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Fundamentals of Software Testing- Legacy and Modern tests

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Software testing is a very vast subject. For a tester, every project has a new challenge as he has to understand from his client’s point of view and domain before starting. For that, the tester must have the fundamentals of Software testing right.

A clever person solves a problem. A wise person avoids it

— Albert Einstein

At this point, you already know that how important is to know about software testing and its fundamentals to manage your clients.


Software testing is the process of checking and validating a computer program. A tester uses it for identifying defects and bugs that they need to fix before publishing to the production environment.

Software testing

Software testing has three goals:

  • Verification

The verification process confirms that the software meets all technical requirements.

  • Validation

The validation process confirms that the software meets all functional and business requirements.

  • Troubleshooting

The defect search process confirms that the software is behaving as it should, even in unexpected scenarios. A very simplistic good example of this is the zero-by-zero test or word calculation rather than numbers. In both cases, an expectation of error in the result of the test.

The Legacy Software Test

Before the Agile movement, software testing was a tedious and manual job. A large team and the number of members depend on the size and complexity of the application.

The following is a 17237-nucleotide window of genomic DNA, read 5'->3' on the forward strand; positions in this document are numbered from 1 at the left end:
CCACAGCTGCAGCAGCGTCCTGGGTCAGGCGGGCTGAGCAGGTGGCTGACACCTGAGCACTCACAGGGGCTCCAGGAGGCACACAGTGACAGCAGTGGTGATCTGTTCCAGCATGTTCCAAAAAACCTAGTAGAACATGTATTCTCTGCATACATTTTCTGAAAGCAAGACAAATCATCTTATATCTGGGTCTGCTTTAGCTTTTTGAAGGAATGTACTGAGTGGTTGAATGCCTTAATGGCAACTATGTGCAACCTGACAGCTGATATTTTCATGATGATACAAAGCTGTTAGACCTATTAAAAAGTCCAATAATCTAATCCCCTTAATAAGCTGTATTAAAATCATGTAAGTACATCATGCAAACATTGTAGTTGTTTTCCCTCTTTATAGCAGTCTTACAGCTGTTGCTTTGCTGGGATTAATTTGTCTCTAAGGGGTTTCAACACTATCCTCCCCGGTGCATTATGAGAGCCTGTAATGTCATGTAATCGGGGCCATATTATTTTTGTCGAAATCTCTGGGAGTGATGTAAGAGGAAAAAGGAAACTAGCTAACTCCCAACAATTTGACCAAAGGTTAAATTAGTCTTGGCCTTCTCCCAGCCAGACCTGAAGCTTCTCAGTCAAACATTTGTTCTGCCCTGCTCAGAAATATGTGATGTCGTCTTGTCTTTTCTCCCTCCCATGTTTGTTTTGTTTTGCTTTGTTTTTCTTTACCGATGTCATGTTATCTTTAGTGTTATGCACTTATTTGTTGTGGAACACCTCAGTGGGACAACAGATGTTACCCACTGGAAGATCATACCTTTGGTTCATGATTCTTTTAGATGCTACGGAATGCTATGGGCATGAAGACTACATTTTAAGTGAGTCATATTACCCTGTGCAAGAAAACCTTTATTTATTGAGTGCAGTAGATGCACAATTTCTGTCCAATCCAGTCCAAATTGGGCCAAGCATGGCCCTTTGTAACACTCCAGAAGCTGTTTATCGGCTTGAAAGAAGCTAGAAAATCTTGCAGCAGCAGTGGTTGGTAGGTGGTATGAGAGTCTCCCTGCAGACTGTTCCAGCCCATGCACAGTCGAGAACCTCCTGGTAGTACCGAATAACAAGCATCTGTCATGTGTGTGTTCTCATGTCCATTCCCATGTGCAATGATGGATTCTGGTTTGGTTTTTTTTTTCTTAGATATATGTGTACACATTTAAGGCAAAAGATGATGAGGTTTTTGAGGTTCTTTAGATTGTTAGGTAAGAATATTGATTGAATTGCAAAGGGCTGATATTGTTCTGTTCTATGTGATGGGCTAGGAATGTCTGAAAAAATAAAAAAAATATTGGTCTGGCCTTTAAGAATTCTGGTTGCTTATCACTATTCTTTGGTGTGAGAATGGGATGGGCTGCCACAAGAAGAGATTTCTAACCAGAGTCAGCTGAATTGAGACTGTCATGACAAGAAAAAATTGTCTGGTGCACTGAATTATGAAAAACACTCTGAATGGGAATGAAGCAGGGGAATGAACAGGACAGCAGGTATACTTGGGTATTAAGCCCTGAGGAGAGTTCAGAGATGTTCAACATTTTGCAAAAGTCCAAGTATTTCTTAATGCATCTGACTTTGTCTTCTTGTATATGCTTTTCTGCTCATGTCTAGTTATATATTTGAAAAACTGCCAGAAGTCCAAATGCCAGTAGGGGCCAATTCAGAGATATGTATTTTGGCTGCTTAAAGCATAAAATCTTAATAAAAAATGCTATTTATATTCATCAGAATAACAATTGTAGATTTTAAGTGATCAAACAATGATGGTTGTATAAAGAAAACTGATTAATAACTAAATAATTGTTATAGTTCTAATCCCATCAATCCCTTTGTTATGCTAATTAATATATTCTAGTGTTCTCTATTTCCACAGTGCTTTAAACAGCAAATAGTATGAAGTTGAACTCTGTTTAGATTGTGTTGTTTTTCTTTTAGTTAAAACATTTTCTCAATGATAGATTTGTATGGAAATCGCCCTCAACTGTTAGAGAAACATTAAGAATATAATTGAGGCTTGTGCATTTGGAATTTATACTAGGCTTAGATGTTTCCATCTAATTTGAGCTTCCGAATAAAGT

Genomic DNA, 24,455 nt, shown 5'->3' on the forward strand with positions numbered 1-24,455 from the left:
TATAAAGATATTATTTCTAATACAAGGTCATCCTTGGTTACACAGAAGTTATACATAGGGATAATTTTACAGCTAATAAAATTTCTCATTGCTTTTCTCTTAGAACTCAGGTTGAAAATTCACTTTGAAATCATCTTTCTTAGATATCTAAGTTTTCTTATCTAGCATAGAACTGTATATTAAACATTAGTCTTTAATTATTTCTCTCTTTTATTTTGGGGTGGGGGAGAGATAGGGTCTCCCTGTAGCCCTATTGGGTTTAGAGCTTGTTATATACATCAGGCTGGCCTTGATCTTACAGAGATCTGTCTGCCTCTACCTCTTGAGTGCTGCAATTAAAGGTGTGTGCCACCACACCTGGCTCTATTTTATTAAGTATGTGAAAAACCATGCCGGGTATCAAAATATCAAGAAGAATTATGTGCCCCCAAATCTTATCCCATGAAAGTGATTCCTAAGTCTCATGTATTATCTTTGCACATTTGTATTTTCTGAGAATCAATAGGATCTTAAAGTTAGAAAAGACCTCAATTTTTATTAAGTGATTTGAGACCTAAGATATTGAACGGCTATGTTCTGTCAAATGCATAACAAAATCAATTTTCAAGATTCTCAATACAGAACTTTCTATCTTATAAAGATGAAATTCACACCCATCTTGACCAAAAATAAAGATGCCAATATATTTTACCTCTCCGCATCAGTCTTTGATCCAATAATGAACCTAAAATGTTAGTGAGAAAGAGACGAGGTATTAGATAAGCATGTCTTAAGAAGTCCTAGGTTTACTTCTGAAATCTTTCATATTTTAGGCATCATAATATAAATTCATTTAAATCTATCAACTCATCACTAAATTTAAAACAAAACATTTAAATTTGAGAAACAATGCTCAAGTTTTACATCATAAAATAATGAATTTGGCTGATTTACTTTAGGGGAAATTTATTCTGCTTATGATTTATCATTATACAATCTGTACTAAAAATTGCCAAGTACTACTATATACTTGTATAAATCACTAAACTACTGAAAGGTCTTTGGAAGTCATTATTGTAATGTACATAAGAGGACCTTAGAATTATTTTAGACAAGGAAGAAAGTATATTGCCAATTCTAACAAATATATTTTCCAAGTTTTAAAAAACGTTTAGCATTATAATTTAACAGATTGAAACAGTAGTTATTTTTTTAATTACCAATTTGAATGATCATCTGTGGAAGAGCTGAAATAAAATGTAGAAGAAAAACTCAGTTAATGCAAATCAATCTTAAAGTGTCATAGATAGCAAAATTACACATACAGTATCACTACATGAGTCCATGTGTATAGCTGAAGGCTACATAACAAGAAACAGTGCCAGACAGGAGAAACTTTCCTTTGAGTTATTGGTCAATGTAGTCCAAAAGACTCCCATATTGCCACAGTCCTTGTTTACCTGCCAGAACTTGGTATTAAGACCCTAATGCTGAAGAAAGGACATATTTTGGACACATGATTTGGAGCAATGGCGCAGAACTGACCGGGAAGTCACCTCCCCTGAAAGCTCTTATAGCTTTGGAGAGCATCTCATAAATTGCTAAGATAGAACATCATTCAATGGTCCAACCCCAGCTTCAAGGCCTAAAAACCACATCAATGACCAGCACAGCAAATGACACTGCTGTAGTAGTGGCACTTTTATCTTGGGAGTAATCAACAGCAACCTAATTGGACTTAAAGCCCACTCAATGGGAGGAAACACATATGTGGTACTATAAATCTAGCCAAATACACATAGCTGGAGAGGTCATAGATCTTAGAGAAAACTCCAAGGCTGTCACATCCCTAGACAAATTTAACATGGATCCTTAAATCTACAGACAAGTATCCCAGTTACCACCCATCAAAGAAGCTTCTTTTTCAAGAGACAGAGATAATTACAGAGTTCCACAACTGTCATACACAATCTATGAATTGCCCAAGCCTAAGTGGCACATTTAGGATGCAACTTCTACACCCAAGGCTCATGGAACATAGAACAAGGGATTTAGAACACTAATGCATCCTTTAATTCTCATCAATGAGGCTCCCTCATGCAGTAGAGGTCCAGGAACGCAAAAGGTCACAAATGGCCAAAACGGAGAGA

The process of maintaining legacy software systems | Download ...

Important Note

Testing a system with 10 people is still a practice that is common in many companies to find bugs or regressions and perform system validations.

In the traditional testing method, approach and the focus of the teams are on ensuring that all business requirements are functional in the version that will be published in the production environment. In this type of approach, systems have slow releases that can take at least 2 to 6 months. Typically when a release is done it is not what the user expects and still presents bugs and inconsistencies.

If something is wrong the release could be a delay and a new release date is set. Bugs are open to programmers and after each batch of fixes, the system tests it manually again.

There are cases of companies that have test teams with more than 100 people. Although expensive, this “bloated” development model has been operating for many years in a “satisfactory” manner.

The Modern Software Test

One of the big differences between traditional and modern testing is that the development team works very closely with the business team to gain a better understanding of the requirements.

Regardless of their role, each team member is aiming to deliver a high-quality product that aligns with business requirements.

Once a feature group is final a new release is going in a controlled environment and is validated by a product manager in conjunction with customers or business people, we cant consider a “Story” ready until it is gone through testing and approval.

There are several nuances to how Agile teams distribute and this can vary depending on the size of the project and the company’s culture.

Quality VS Tests

The quality is not the same as the test. We can achieve quality by placing development and testing in a blender and mixing them until one is indistinguishable from the other — James A. Whittaker at Google


In the modern software testing approach, quality is the responsibility of the developer and not a test team. Just as James Whittaker in the book How Google Tests Software said:

“Testing should be an inevitable aspect of development, and the marriage of development and testing is where quality is achieved.”

How Google Tests Software, James Whittaker

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